The collection contains over 45,000 manuscripts and printed documents on paper, wood and other materials from different sites along the Silk Road.
About the collectionSir Marc Aurel Stein (1862-1943) was a British-Hungarian explorer and archaeologist. Between 1900 and 1916 he carried out three expeditions to Central Asia, conducting excavations, as well as geographical surveys and photography.
The British Library Stein collection includes items of enormous international cultural significance. A few of its highlights are:
- The Diamond Sutra, printed in 868 AD
- The Sogdian Ancient Letters, dated to 313-314 AD
- The Old Tibetan Annals, covering the period from 643 to 764 AD
There are over 20,000 items in Chinese, several of which feature other languages written on the verso side. About 14,000 scrolls, booklets and fragments in Chinese are from the library cave (Cave 17) of the Mogao caves site, near Dunhuang, in China's Gansu province. The Stein collection also includes 5,000 more manuscripts on paper and 4,000 woodslips and wood shavings in Chinese found in different Silk Road sites. A 4-year project is currently underway to digitise nearly 800 copies of the Lotus Sutra scrolls in Chinese from the collection.
The Tibetan manuscripts in the Stein collection are the earliest surviving manuscripts in this language, offering an unparallelled resource for the study of early Tibetan history and religion. They comprise over 3,000 manuscripts from the library cave in Dunhuang, a further 3,000 wooden slips and paper fragments from Tibetan military forts on the Silk Road, and over 1,000 manuscripts from Kharakhoto and other sites in the Gobi desert.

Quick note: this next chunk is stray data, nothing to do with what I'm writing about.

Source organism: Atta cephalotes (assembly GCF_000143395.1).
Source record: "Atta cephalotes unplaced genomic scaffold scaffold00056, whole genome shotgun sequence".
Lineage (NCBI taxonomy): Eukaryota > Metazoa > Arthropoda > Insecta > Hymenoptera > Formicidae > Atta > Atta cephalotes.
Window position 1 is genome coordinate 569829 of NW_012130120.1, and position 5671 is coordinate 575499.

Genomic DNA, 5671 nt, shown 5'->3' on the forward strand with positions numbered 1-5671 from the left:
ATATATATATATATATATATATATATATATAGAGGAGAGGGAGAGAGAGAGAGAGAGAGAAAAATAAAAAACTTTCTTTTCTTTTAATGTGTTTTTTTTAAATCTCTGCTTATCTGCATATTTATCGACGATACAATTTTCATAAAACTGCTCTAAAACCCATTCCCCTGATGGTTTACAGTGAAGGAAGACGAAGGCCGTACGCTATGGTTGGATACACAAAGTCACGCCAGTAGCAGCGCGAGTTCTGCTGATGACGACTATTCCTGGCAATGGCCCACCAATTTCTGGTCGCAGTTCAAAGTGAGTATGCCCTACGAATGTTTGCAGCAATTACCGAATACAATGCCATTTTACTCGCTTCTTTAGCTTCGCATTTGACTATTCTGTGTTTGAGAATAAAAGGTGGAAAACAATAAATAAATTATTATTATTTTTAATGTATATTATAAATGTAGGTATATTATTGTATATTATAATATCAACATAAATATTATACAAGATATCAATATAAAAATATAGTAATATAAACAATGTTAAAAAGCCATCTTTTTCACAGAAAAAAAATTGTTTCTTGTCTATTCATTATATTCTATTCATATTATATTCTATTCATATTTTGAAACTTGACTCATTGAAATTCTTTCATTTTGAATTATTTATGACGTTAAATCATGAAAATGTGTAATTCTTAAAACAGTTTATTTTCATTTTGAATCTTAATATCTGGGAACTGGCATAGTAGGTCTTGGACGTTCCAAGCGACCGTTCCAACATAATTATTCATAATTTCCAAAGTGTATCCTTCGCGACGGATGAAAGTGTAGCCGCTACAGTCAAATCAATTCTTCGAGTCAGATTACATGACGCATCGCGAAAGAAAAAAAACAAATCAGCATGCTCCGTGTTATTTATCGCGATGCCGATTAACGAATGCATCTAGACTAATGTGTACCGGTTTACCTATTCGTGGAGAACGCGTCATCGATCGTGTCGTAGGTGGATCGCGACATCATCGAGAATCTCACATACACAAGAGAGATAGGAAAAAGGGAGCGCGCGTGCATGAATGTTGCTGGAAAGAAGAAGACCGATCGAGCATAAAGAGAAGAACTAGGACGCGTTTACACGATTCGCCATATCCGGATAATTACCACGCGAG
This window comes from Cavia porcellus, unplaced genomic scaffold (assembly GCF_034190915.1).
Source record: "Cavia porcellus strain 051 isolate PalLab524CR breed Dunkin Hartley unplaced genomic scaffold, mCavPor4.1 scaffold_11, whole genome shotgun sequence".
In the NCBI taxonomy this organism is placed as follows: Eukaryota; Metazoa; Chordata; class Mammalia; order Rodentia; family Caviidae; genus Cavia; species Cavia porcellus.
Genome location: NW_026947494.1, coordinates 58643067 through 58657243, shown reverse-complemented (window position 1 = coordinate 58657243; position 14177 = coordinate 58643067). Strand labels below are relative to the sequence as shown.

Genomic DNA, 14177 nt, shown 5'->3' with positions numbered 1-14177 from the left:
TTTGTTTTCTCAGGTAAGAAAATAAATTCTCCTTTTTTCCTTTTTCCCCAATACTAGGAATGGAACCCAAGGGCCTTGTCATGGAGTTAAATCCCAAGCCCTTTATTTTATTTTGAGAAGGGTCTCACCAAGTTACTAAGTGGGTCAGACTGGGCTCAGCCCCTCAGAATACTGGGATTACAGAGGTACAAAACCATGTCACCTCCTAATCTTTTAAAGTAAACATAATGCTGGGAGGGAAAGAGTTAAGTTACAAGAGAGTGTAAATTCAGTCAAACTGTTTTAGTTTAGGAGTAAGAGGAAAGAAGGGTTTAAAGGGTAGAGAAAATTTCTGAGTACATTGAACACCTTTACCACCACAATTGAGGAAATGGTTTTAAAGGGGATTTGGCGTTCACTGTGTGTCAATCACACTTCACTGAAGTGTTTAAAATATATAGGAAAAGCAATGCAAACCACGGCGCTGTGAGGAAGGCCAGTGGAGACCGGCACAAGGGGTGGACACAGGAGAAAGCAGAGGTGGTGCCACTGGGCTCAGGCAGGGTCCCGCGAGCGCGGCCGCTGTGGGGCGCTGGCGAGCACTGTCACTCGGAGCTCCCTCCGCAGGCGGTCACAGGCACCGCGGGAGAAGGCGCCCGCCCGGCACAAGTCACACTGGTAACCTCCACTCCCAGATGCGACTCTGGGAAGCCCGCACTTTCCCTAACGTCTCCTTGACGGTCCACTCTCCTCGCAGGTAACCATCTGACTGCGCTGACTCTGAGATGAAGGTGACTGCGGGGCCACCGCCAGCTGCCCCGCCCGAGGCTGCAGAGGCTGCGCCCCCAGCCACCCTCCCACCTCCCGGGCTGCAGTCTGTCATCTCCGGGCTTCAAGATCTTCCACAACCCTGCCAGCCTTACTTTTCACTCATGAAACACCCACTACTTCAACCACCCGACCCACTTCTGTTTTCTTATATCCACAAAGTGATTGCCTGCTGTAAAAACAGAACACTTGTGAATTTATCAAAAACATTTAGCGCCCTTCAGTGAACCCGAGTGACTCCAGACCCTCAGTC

Lesser-known items from the collection are few paintings on hemp and paper, a small collection of textile fragments, and artefacts such as sutra wrappers, papercuts and paste brushes, along with over 10,000 prints, negatives and lantern slides taken by Stein in India, Pakistan, Chinese Central Asia, Iran, Iraq and Jordan, dating from the 1890s to 1938.
What is available online?
As part of the International Dunhuang Project (IDP), the British Library has digitised most of the material from the Stein collection. IDP is a ground-breaking international collaboration, which aims to make the items from sites along the Eastern Silk Road freely available online. The website also includes reference and educational material.
Collection items are also described in our Asian and African Studies blog and the IDP blog, both of which you can subscribe to if you want to receive regular updates. We also share information on news, discoveries, bibliographical resources and collection items on Twitter with the profiles @BLAsia_Africa and @idp_uk.
The Digital Archive of Toyo Bunko Rare Books (National Institute of Informatics - Digital Silk Road Project) includes digital versions of Aurel Stein's reports from Central Asia.
What is available in our Reading Rooms?
Stein collection items are restricted due to their fragile nature. In order to protect the precious originals, all readers should refer to surrogate forms in the first instance. Most of the manuscripts have been digitised and can be accessed for free on the IDP website. Those that are not, have been microfilmed and can be consulted in that format in the Asian and African Studies Reading Room. Several facsimiles and catalogues are available in open access.